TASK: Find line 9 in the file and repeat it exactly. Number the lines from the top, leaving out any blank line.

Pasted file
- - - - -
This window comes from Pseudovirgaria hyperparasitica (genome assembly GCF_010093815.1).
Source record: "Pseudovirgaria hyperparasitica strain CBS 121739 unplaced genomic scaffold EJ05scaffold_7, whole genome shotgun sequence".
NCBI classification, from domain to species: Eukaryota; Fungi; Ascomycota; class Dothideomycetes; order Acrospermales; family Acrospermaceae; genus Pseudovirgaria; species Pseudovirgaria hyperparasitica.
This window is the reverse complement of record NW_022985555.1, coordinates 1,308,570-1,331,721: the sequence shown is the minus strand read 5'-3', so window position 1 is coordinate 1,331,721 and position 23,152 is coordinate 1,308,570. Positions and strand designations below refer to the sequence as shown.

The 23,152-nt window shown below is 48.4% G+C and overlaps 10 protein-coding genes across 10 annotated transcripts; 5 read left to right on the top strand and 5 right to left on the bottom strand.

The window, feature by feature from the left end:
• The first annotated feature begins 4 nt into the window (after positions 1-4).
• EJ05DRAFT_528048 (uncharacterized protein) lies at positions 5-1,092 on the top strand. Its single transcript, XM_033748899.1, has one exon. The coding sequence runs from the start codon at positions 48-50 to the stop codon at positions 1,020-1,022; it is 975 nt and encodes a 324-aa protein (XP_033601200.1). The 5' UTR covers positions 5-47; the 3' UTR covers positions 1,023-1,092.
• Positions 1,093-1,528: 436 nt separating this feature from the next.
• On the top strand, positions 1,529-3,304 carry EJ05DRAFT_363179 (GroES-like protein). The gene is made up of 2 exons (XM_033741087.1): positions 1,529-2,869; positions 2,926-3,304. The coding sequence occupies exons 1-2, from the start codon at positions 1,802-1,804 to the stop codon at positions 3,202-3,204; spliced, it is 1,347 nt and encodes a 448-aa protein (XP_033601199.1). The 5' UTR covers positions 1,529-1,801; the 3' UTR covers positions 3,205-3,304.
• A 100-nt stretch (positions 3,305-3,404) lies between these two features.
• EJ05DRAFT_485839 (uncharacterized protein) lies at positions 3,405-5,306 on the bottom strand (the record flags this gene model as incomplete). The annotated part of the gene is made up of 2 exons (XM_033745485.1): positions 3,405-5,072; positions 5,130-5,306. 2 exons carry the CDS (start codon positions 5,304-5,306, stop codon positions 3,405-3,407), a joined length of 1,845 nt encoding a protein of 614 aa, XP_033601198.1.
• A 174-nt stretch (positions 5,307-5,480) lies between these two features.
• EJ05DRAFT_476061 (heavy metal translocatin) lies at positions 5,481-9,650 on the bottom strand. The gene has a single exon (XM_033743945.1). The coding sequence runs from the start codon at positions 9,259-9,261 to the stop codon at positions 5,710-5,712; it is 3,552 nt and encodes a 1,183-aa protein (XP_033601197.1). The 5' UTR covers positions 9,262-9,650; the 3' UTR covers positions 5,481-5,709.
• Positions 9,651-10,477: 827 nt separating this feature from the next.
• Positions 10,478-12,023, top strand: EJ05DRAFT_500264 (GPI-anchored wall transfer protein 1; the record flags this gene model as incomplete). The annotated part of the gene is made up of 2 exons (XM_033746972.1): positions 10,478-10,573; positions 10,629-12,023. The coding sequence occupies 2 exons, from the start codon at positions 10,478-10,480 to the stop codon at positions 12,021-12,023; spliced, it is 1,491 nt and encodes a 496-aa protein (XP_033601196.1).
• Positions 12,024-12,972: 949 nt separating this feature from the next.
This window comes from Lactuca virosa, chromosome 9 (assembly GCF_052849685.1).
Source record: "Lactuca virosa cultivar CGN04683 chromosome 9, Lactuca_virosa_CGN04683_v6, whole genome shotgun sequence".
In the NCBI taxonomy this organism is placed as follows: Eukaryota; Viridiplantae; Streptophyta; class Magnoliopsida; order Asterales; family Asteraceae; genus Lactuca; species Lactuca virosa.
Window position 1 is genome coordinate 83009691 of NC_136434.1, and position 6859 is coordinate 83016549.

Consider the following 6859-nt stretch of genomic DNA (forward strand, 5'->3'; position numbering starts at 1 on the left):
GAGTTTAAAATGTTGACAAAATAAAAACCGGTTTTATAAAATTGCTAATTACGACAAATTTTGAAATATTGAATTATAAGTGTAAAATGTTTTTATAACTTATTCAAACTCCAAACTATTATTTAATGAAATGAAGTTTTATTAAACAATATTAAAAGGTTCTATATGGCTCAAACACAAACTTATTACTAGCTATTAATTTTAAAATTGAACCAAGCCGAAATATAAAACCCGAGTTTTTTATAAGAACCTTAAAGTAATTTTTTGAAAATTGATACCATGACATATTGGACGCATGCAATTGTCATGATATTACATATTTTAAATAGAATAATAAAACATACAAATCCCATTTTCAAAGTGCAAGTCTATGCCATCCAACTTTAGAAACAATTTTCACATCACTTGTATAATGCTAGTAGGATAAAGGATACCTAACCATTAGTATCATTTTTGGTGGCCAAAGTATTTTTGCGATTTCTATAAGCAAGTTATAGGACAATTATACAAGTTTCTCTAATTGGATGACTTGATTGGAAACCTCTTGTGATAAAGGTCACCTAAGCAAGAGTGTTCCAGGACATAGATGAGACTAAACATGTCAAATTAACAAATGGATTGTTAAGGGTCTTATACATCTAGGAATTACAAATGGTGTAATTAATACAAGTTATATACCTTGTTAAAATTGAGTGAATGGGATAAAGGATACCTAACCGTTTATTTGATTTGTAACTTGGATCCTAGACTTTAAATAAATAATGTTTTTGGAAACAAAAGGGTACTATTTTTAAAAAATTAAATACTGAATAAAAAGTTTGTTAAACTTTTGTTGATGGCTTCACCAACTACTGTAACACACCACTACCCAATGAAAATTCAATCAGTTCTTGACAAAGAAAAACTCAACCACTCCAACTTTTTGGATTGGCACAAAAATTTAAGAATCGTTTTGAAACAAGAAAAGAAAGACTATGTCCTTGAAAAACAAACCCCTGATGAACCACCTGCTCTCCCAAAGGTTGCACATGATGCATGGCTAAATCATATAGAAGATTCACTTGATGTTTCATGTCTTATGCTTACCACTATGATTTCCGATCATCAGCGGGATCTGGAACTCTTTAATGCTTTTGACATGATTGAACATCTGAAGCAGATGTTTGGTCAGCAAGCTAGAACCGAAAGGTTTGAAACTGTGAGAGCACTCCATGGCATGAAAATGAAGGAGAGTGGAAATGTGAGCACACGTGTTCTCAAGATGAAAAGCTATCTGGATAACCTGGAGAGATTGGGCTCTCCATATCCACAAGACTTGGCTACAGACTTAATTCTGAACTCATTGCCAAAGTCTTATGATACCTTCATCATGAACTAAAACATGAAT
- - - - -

• Positions 1,093-1,528: 436 nt separating this feature from the next.